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How to plan for your pets if going away over the holidays

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  • RSPCA Australia
  • Tuesday, 22 December 2020

As we publish this, there is significant uncertainty across Australia about the holiday season and people’s travel plans. We understand that for many Australians, going away over the holidays may not be an option this year – but for anyone who is, here are some tips to ensure your pets are looked after.

Planning ahead is key

Take some time to consider whether you will take your pets on holiday with you or not. This will depend on where you are going, the type of pet you have, how far you are travelling, and how you intend to get there. Especially this year, whether you’re taking your pet with you or not, have a contingency plan for if you are unable to get back in time due to border closures, quarantine requirements, flight cancellations, or other reasons.

Make sure your pet is microchipped and that their details are up to date, whether they are coming on the trip or not. Even if you’re not travelling, it’s very important to ensure your pet dog or cat is microchipped because if they become lost, you’re far more likely to be reunited if they are microchipped. It’s also a good idea for your pet to have external ID like an ID tag with up-to-date information – this means that people can call you immediately rather than taking the animal to be scanned. 

If you’re taking your pet with you

If you do choose to take your pet with you, make sure you bring plenty of supplies – including extras in case you get stuck somewhere. For your dog, you should pack food, treats, bedding or a travel crate, food and water bowls (including bottles of fresh water in case you can’t find a tap), a collar or harness and lead, their favourite toys, grooming equipment (including a towel if they get wet), a ‘pooper scooper’ and plastic bags to clean up, and any required medication.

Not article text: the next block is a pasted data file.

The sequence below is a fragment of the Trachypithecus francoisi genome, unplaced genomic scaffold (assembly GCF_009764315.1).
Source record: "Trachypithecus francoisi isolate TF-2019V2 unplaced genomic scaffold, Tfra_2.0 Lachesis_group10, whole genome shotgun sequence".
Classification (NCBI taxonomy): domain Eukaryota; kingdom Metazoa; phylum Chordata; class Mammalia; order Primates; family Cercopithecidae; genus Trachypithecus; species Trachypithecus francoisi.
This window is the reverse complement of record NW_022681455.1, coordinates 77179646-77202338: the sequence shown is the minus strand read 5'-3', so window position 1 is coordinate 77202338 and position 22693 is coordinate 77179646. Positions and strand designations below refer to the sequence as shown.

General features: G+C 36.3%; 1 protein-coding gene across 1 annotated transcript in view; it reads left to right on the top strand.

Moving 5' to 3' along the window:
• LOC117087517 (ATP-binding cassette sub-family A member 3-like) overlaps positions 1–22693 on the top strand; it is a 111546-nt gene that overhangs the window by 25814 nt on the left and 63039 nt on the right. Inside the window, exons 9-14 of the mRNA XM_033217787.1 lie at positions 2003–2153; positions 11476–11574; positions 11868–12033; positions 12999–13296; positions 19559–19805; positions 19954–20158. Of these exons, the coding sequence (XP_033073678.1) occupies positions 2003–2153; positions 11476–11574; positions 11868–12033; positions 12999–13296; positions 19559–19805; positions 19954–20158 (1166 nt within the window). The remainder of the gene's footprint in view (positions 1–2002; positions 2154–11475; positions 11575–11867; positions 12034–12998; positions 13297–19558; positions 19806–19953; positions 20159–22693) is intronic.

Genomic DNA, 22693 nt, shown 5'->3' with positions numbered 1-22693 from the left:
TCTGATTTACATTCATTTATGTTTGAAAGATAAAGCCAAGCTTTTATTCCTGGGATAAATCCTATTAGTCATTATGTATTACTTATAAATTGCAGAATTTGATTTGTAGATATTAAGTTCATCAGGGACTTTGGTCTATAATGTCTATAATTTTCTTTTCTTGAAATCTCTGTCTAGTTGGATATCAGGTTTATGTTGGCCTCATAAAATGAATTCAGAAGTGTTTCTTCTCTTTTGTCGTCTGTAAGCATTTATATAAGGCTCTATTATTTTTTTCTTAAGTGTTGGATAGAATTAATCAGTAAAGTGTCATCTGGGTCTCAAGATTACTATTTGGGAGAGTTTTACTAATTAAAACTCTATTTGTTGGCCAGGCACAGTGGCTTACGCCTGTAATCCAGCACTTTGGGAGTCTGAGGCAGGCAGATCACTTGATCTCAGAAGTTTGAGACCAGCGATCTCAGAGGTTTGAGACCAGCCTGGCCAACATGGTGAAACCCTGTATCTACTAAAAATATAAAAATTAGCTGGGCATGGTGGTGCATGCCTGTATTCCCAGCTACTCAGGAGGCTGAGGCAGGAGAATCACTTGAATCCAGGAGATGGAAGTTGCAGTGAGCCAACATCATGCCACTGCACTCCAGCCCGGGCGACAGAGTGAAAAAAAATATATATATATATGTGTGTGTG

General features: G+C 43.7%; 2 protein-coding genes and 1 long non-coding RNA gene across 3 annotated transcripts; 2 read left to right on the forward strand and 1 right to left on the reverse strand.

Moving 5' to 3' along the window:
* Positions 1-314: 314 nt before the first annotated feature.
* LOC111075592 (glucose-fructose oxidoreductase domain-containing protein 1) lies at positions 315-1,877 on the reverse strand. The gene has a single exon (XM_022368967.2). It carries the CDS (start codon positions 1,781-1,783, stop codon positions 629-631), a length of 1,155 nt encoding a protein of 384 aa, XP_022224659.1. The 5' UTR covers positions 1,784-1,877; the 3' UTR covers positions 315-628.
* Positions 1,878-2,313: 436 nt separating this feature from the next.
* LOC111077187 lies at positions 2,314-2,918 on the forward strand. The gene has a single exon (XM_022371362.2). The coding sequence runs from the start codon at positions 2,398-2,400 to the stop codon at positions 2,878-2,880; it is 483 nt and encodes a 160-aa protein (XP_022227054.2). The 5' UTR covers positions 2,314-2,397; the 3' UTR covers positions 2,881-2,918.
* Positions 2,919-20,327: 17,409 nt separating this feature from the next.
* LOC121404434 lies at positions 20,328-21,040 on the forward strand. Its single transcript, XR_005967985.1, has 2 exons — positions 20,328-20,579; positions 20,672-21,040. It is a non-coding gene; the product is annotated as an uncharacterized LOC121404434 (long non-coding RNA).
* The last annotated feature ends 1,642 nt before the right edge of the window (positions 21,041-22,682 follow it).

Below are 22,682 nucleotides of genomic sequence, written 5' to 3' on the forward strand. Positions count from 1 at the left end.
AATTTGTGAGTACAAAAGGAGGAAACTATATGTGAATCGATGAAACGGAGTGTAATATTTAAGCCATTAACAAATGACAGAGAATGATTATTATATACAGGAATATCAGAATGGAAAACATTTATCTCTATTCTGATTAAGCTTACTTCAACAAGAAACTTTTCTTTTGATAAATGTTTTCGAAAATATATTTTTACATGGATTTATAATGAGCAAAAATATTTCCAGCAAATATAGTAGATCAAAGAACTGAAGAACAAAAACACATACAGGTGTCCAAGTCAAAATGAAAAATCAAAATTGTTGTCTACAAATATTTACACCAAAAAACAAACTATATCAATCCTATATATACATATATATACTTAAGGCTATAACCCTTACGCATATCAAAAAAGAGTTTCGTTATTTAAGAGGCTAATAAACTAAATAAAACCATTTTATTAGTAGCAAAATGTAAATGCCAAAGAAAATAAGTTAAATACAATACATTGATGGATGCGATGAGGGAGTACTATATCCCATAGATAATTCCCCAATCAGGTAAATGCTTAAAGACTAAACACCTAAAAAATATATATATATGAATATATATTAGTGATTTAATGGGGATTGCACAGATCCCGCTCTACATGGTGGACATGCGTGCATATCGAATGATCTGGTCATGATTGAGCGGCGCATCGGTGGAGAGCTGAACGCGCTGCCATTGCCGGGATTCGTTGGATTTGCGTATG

Check for emergency vets in the areas you are going in case of emergency, and make sure you have your pet’s vet records if they have any health conditions.

Take extra care if travelling during the heat. Never leave your dog unattended in a car – dogs die very quickly from heat stress, even in mild weather.

If you’re leaving your pet at home

If your pets are staying at home, it’s best to have someone stay with them in their familiar environment. Make sure you leave plenty of supplies – again, including extra in case you can’t return home as planned. Ensure that cool areas are available and there are plenty of water sources – including extra in case one gets knocked over. The person who is looking after your pet should have your pet’s vet records and have the contact details of their vet.

It’s not usually feasible to take your cat on holiday with you. So if you have a cat and are going away ideally have some stay with them at home (for example, by a trusted friend or relative or a professional pet sitter) but if this is not possible and you are only going away for a short period, you can have a trusted neighbour or friend or a professional pet sitter visit your house at least twice a day to feed them, change litter trays, and provide company and enrichment. You can also book your cat into a boarding facility, but this may not be appropriate if they become stressed by other animals and/or environments. If taking your cat to stay with a family member or friend, make sure that your cat is confined indoors and their health and wellbeing should be closely monitored, as cats can become stressed by changes in their environment and this can sometimes make them unwell or exacerbate existing problems.

Remember to drive safely, whether you have your pet or not, and watch out for wildlife on the roads. If you find injured wildlife, you can find the details of who to contact in your state or territory here. If you are able to travel, taking a few precautions to ensure your pet is looked after will mean that all of us can have a safe and happy holiday season. 

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